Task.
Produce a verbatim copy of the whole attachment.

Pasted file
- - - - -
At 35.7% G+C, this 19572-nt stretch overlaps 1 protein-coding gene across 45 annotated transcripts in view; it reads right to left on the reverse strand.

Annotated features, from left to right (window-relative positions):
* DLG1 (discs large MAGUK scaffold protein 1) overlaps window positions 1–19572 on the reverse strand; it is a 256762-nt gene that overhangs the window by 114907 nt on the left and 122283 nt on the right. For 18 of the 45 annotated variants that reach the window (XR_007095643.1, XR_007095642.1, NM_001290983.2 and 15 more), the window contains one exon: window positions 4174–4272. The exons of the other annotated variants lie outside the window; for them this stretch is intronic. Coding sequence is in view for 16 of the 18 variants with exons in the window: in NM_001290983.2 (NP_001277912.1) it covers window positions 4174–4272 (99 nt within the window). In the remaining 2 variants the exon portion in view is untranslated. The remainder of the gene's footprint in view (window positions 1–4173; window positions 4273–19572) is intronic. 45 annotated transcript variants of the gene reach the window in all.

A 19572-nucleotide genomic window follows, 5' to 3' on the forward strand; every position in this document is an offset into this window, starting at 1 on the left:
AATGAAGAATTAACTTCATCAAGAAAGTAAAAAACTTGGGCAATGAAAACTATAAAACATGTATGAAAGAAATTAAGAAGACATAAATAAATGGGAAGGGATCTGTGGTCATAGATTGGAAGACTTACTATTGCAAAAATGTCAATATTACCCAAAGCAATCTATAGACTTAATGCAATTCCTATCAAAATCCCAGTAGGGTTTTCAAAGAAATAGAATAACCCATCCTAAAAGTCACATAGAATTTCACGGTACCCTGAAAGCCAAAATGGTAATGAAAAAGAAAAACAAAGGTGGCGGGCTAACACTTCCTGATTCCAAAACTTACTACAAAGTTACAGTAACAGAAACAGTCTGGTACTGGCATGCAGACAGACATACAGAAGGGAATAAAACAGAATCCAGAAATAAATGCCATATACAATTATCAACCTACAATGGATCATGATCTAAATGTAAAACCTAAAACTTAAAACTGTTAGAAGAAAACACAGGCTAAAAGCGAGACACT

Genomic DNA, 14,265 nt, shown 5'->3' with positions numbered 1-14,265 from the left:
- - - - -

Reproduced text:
At 35.7% G+C, this 19572-nt stretch overlaps 1 protein-coding gene across 45 annotated transcripts in view; it reads right to left on the reverse strand.

Annotated features, from left to right (window-relative positions):
* DLG1 (discs large MAGUK scaffold protein 1) overlaps window positions 1–19572 on the reverse strand; it is a 256762-nt gene that overhangs the window by 114907 nt on the left and 122283 nt on the right. For 18 of the 45 annotated variants that reach the window (XR_007095643.1, XR_007095642.1, NM_001290983.2 and 15 more), the window contains one exon: window positions 4174–4272. The exons of the other annotated variants lie outside the window; for them this stretch is intronic. Coding sequence is in view for 16 of the 18 variants with exons in the window: in NM_001290983.2 (NP_001277912.1) it covers window positions 4174–4272 (99 nt within the window). In the remaining 2 variants the exon portion in view is untranslated. The remainder of the gene's footprint in view (window positions 1–4173; window positions 4273–19572) is intronic. 45 annotated transcript variants of the gene reach the window in all.

A 19572-nucleotide genomic window follows, 5' to 3' on the forward strand; every position in this document is an offset into this window, starting at 1 on the left:
AATGAAGAATTAACTTCATCAAGAAAGTAAAAAACTTGGGCAATGAAAACTATAAAACATGTATGAAAGAAATTAAGAAGACATAAATAAATGGGAAGGGATCTGTGGTCATAGATTGGAAGACTTACTATTGCAAAAATGTCAATATTACCCAAAGCAATCTATAGACTTAATGCAATTCCTATCAAAATCCCAGTAGGGTTTTCAAAGAAATAGAATAACCCATCCTAAAAGTCACATAGAATTTCACGGTACCCTGAAAGCCAAAATGGTAATGAAAAAGAAAAACAAAGGTGGCGGGCTAACACTTCCTGATTCCAAAACTTACTACAAAGTTACAGTAACAGAAACAGTCTGGTACTGGCATGCAGACAGACATACAGAAGGGAATAAAACAGAATCCAGAAATAAATGCCATATACAATTATCAACCTACAATGGATCATGATCTAAATGTAAAACCTAAAACTTAAAACTGTTAGAAGAAAACACAGGCTAAAAGCGAGACACT

Genomic DNA, 14,265 nt, shown 5'->3' with positions numbered 1-14,265 from the left: